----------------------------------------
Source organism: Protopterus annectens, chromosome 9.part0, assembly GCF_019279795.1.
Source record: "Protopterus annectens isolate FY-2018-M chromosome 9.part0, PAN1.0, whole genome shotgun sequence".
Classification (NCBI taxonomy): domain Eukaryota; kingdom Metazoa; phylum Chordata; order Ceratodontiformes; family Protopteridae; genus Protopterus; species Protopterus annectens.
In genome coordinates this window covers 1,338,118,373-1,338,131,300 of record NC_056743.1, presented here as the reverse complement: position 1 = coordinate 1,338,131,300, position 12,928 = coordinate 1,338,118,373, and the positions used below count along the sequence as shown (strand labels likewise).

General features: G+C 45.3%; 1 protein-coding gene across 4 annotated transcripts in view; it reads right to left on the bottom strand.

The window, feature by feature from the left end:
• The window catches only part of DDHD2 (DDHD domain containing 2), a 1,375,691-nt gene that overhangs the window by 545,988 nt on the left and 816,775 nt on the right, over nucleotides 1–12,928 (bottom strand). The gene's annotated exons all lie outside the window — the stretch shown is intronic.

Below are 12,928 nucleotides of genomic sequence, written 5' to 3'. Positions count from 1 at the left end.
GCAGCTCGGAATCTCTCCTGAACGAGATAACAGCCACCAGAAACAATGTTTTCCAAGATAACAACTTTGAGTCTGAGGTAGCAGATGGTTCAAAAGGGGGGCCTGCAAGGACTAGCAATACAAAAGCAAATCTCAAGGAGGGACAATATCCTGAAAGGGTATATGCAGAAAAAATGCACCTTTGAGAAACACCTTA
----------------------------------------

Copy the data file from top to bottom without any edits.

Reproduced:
Source organism: Protopterus annectens, chromosome 9.part0, assembly GCF_019279795.1.
Source record: "Protopterus annectens isolate FY-2018-M chromosome 9.part0, PAN1.0, whole genome shotgun sequence".
Classification (NCBI taxonomy): domain Eukaryota; kingdom Metazoa; phylum Chordata; order Ceratodontiformes; family Protopteridae; genus Protopterus; species Protopterus annectens.
In genome coordinates this window covers 1,338,118,373-1,338,131,300 of record NC_056743.1, presented here as the reverse complement: position 1 = coordinate 1,338,131,300, position 12,928 = coordinate 1,338,118,373, and the positions used below count along the sequence as shown (strand labels likewise).

General features: G+C 45.3%; 1 protein-coding gene across 4 annotated transcripts in view; it reads right to left on the bottom strand.

The window, feature by feature from the left end:
• The window catches only part of DDHD2 (DDHD domain containing 2), a 1,375,691-nt gene that overhangs the window by 545,988 nt on the left and 816,775 nt on the right, over nucleotides 1–12,928 (bottom strand). The gene's annotated exons all lie outside the window — the stretch shown is intronic.

Below are 12,928 nucleotides of genomic sequence, written 5' to 3'. Positions count from 1 at the left end.
GCAGCTCGGAATCTCTCCTGAACGAGATAACAGCCACCAGAAACAATGTTTTCCAAGATAACAACTTTGAGTCTGAGGTAGCAGATGGTTCAAAAGGGGGGCCTGCAAGGACTAGCAATACAAAAGCAAATCTCAAGGAGGGACAATATCCTGAAAGGGTATATGCAGAAAAAATGCACCTTTGAGAAACACCTTA